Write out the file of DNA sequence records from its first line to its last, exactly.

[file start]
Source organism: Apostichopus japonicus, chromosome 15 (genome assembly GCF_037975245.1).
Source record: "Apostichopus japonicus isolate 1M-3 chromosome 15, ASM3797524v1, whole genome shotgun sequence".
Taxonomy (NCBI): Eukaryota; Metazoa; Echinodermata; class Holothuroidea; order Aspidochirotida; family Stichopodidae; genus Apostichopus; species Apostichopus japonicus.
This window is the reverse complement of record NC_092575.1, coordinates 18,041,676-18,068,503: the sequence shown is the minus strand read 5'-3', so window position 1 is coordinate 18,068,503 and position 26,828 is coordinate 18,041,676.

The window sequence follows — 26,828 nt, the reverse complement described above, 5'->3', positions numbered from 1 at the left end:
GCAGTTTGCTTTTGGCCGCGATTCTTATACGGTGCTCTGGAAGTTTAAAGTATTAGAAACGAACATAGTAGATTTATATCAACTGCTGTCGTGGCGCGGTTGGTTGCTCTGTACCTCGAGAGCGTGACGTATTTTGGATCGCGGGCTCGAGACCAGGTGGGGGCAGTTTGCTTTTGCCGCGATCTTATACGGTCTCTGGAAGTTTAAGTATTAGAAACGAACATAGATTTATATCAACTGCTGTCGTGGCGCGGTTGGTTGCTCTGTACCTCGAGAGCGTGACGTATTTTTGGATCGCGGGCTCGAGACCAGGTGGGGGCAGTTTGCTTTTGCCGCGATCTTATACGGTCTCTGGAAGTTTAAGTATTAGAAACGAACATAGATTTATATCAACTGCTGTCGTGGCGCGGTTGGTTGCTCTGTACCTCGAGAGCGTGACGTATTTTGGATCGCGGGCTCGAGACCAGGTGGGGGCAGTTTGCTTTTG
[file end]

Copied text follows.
Source organism: Apostichopus japonicus, chromosome 15 (genome assembly GCF_037975245.1).
Source record: "Apostichopus japonicus isolate 1M-3 chromosome 15, ASM3797524v1, whole genome shotgun sequence".
Taxonomy (NCBI): Eukaryota; Metazoa; Echinodermata; class Holothuroidea; order Aspidochirotida; family Stichopodidae; genus Apostichopus; species Apostichopus japonicus.
This window is the reverse complement of record NC_092575.1, coordinates 18,041,676-18,068,503: the sequence shown is the minus strand read 5'-3', so window position 1 is coordinate 18,068,503 and position 26,828 is coordinate 18,041,676.

The window sequence follows — 26,828 nt, the reverse complement described above, 5'->3', positions numbered from 1 at the left end:
GCAGTTTGCTTTTGGCCGCGATTCTTATACGGTGCTCTGGAAGTTTAAAGTATTAGAAACGAACATAGTAGATTTATATCAACTGCTGTCGTGGCGCGGTTGGTTGCTCTGTACCTCGAGAGCGTGACGTATTTTGGATCGCGGGCTCGAGACCAGGTGGGGGCAGTTTGCTTTTGCCGCGATCTTATACGGTCTCTGGAAGTTTAAGTATTAGAAACGAACATAGATTTATATCAACTGCTGTCGTGGCGCGGTTGGTTGCTCTGTACCTCGAGAGCGTGACGTATTTTTGGATCGCGGGCTCGAGACCAGGTGGGGGCAGTTTGCTTTTGCCGCGATCTTATACGGTCTCTGGAAGTTTAAGTATTAGAAACGAACATAGATTTATATCAACTGCTGTCGTGGCGCGGTTGGTTGCTCTGTACCTCGAGAGCGTGACGTATTTTGGATCGCGGGCTCGAGACCAGGTGGGGGCAGTTTGCTTTTG